150 kPc

Radio Lobes

Radio Lobes

5.7 MPc

Radio Galaxies and Jets

  • Cygnus-A →

  • VLA radio image at

  • n = 1.4.109 Hz

  • the closest powerful

  • radio galaxy

  • (d = 190 MPc)

← 3C 236 Westerbork radio image

at n = 6.08.108 Hz – a radio

galaxy of very large extent

(d = 490 MPc)

Jets, emanating from a central highly

active galaxy, are due to relativistic

electrons that fill the lobes


Jets focussed streams of ionized gas l.jpg

lobe

jet

energy carried out along channels

material flows back towards galaxy

hot spot

Jets: Focussed Streams of Ionized Gas


Electron lifetimes l.jpg

Electron lifetimes

For Synchrotron radiation by electrons:

Calculating the lifetimes in AGN radio jets.

If nm = 10 Hz (radio) ~ 4.17x10 E B

E B = 2.5x10 (J Tesla)

tsyn= 5x10 B E sec

For B = 10 Tesla, t ~3x10 sec, ~ 1 month

For B = 10 Tesla, t ~ 10 sec, ~ 3x10 yrs

36

2

8

2

2

-29

-13

-2

-1

-3

6

syn

-8

14

6

syn


Shock waves in jets l.jpg

Shock waves in jets

Lifetimes short compared to extent of jets => additional acceleration required. Most jet energy is ordered kinetic energy.

Gas flow in jet is supersonic; near hot spot gas decelerates suddenly => shock wave forms. Energy now in relativistic e- and mag field.


Equipartition of energy l.jpg

Equipartition of energy

Relative contributions of energy

What are relative contributions for minimum energy content of the source?

Energy in source

particles

magnetic field


Slide30 l.jpg

  • Assume electrons distributed in energy according to power-law:

Total energy density in electrons,

Must express k and E as functions of B.

max


Slide31 l.jpg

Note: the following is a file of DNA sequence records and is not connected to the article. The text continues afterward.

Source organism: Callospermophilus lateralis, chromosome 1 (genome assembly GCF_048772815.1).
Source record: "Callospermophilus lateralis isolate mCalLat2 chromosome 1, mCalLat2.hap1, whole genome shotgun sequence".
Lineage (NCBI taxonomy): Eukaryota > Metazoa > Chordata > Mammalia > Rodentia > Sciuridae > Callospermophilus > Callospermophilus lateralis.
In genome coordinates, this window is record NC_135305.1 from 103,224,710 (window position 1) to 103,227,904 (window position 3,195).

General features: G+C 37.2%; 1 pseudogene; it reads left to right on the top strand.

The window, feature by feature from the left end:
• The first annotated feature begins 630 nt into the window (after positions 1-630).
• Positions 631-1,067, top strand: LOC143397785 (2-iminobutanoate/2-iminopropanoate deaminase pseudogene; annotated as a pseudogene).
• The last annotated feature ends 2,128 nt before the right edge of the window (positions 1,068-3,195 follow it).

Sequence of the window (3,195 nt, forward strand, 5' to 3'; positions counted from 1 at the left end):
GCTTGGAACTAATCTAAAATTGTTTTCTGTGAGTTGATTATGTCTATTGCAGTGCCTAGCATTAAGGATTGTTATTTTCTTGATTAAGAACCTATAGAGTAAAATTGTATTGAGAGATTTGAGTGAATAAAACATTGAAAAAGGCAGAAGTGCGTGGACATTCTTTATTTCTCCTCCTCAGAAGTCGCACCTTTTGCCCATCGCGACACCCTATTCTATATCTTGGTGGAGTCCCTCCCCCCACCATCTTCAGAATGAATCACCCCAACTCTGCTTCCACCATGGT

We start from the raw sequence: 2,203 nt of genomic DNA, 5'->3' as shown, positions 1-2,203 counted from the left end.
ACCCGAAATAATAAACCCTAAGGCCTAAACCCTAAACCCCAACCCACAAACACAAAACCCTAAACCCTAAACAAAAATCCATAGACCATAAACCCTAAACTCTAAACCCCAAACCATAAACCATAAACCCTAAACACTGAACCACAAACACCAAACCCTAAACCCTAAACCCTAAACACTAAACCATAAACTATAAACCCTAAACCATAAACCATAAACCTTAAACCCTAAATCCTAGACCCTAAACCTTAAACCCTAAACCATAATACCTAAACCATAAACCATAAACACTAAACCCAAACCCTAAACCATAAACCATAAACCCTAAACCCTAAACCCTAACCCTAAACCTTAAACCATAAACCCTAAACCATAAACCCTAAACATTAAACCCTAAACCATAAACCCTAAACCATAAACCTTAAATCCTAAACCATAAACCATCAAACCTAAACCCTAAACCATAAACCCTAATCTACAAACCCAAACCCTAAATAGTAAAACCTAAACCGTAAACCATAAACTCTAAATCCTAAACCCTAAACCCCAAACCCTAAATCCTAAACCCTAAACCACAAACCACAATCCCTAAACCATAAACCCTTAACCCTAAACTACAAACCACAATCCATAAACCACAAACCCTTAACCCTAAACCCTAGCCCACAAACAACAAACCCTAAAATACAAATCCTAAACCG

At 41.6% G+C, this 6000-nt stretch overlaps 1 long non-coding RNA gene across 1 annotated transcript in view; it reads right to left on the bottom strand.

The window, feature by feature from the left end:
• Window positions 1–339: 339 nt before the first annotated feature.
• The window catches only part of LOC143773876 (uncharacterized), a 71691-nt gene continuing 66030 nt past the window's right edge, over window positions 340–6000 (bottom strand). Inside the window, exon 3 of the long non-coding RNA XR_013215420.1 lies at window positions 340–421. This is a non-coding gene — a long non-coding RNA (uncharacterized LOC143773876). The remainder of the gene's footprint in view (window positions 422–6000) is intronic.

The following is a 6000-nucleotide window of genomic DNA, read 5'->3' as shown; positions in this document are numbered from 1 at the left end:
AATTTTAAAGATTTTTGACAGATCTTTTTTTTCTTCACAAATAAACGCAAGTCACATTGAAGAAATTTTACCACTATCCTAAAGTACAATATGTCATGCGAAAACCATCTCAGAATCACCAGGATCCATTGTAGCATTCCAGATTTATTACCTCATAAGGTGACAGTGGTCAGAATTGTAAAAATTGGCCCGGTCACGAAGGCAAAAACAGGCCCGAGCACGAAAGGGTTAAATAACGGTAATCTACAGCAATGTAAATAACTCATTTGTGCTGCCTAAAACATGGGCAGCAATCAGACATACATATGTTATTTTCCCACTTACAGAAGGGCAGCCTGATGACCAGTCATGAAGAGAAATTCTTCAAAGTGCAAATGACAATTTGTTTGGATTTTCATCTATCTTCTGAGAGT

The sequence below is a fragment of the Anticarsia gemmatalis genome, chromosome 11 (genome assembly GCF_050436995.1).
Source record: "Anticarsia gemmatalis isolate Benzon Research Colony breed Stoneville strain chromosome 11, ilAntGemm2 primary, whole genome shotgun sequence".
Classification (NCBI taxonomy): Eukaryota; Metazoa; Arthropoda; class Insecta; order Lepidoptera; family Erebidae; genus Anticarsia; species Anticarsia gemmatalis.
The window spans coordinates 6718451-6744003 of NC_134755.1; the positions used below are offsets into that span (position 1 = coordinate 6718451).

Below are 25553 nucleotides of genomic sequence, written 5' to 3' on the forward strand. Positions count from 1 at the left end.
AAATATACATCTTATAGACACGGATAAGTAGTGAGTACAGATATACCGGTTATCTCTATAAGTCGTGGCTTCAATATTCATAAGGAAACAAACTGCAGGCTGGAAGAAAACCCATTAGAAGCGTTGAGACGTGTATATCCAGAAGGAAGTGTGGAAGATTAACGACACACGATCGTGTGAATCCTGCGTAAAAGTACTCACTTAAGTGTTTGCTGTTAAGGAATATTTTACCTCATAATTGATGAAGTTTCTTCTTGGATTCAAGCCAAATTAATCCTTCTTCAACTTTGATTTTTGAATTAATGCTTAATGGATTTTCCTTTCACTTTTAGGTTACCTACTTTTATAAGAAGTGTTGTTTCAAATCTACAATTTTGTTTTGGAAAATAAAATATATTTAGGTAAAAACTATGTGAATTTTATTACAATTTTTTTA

We observe synchrotron luminosity density:

And we know that:


Slide32 l.jpg

Hence:

So:

and the total energy density in electrons

then becomes:


Finding e max l.jpg

Finding Emax

Find E by looking for n :

max

max

So:


Slide34 l.jpg

The energy density in the magnetic field is:

Thus total energy density in source is:

For T to be minimum with respect to B:


Slide35 l.jpg

Thus:

So:

particle

magnetic field


Slide36 l.jpg

And finally,

This corresponds to saying that the minimum energy requirement implies approximate equality of magnetic and relativistic particle energy or equipartition.

energy density in particles

energy density in magnetic field


Equipartition in radio sources l.jpg

Equipartition in Radio Sources

For Cygnus A → Lradio ~ 5.1037 J/s

  • If dlobe ~ 75 kPc = 2.3.1021 m and vjet ~ 103 km/s, then

    tlife ~ 2.3.1021/106 = 2.3.1015 s ~ 7.107 years

  • Rlobe ~ 35 kPc = 1021 m and hence Vlobe = 4/3 p Rlobe3

    = 5.1063 m3

  • Total energy requirement ~ 5.1037 x 2.3.1015 ~ 1053 J

    and energy density ~ 1053/1064 = 10-11 J/m3

  • So from equipartition → B2/2mo ~ 10-11 or B ~ 5.10-9 Tesla


Slide38 l.jpg

11

Maximum frequency observed is 10 Hz.

Thus electron acceleration is required in the lobes.


Relativistic beaming l.jpg

Relativistic Beaming